There are lots of scenes of French cooking, many in slow motion to show the gastronomical delights of the cuisine.  And Lots of archive footage of France with nostalgic French melodies to accompany.

JULIA, a doc about a female chef might sound like a turn off, but turns out to be one of the most amusing and delightfully entertaining documentaries of the year, like a perfect soufflé.

Trailer:

 

Trailer: 

 

THE LAST RITE (UK 2021) ***1/2

Directed by Leroy Kincaide 

 

THE LAST RITE is a solid effective psychological thriller from writer directorLeroy Kincaide who was voted Screen International Genre Rising Star for this film, his directorial debut.

THE LAST RITE begins with paradise.  Lucy (Bethan Waller) wakes up in the morning to a loving husband, Ben (Johnny Fleming).  Before leaving for work, they whisper sweet nothings and he promises that they will go away together once his next project is over.  But as this is a horror film, things will not go as expected.  There is trouble in paradise.  Lucy sees an apparition of a man (Joe James).  When the husband returns after work and she tells him of it, he reads out at her with clearly what constitutes verbal abuse.  Nothing Lucy can say will be right and he keeps screaming at her.  The next evening, he makes a candlelight dinner as an apology but soon screams and verbally abuses her again.  They sleep separately.  She keeps seeing the man in the house.

At the 15 minute mark of the film, director Kincaide has made a solid thrill and captured he audience’s attention with a mystery figure and a story of a relationship that often is just too close at home.  How many have not had a spouse or partner scream at them that cool has been avoided with more sensibility?  One feels for Lucy.   The man in the house is said to appear to those with such problems.  Which means a visa circle.

The horror film is updated to include internet technology.  When Lucy seeks help on the mystery ‘man in the house’ or ‘shadow in the house’ (which would make better tiles for the horror film), she goes to the internet to search.  When she finds a webpage, her friend encourages her to pursue the information as there is nothing to lose.

From there the film progresses into demon possession.  “Whatever you do, do not let him in,” advises the internet man.  The demon is deemed a parasite that seeks a hit, one that is weak from mental abuse, the perfect host being Lucy with her relationship problems.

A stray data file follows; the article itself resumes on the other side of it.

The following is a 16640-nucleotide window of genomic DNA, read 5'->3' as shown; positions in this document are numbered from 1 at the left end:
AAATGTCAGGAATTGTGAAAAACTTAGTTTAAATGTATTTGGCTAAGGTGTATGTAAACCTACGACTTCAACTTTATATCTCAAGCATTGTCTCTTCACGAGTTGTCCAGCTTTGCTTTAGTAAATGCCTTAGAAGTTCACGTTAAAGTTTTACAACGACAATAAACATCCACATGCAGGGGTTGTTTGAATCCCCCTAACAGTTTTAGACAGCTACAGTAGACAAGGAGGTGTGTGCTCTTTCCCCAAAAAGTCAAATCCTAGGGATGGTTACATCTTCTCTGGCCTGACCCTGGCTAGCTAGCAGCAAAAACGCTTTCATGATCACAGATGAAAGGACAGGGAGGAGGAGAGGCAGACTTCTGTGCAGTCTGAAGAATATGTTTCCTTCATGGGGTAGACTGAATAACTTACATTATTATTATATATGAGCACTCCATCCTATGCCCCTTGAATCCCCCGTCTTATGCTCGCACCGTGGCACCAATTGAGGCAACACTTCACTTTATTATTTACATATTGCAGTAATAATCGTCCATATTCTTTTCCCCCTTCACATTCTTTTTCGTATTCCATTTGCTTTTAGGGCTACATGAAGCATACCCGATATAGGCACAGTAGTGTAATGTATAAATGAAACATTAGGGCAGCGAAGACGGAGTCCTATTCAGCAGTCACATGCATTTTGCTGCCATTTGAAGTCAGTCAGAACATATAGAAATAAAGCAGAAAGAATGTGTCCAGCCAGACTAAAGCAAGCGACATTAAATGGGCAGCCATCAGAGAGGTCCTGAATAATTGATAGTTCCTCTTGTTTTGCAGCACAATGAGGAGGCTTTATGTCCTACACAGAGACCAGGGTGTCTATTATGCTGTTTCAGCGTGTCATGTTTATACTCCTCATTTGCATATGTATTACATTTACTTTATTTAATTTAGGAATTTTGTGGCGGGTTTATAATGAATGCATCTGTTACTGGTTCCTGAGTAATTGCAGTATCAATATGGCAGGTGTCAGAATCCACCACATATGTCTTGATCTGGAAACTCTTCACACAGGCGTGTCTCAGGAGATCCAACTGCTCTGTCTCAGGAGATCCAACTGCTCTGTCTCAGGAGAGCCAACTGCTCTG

Once the film descends into exorcism of the spirit, it downward spirals into the already too familiar tarps of William Friedkin’s classic THE EXORCIST.  There is the mumbo jumbo religious exorcising dialogue (“Tell me your name” ;“Holy father. Mother of God” etc.)with the occasional quoting of the scriptures. 

The film shifts focus among different characters in the film, Lucy, Ben and the priest.  For a male director, his characters are well portrayed with both weaknesses and strengths of both females and males on display.

A message is seasoned into this story of how things change.  The relationship of the couple of Lucy and Ben changes constantly.  The bishop has also lost his faith after 30 years of religious devotion.  “Things change!” are the words loudly remarked.

Despite its flaws THE LAST RITE is a solid psychological horror worthy of its prize of Genre Rising Star won by its writer/director.

Trailer: 

NIGHT RAIDERS (Canada/New Zealand 2020) **
Directed by Danis Goulet


The first 15 minutes of the film’s opening displays the drab atmosphere of the future and a dystopian society where no teens or children (which is never made clear nor the reason for it) allowed to roam free.  They young are recruited into what is called ‘the Academy’ for a better society.  In the academy, the young are brainwashed to serve the elite.  If one thinks this is too incredible just think how many Americans were brainwashed by Trump.  These brainwashed people would do anything for Trump even storm Capitol Hill.  'One country, one language, one flag’ is the motto of the Academy.  It appears that there are two classes here - the elite who have all the food and control and money.  And then there is the indigenous oppressed.   This sorry film never bothers to explain the reason the world got to this state.  And what about the rest of the world?  If non-indigenous people made this film, it would be considered unacceptably racist but since they made it, it is deemed ok.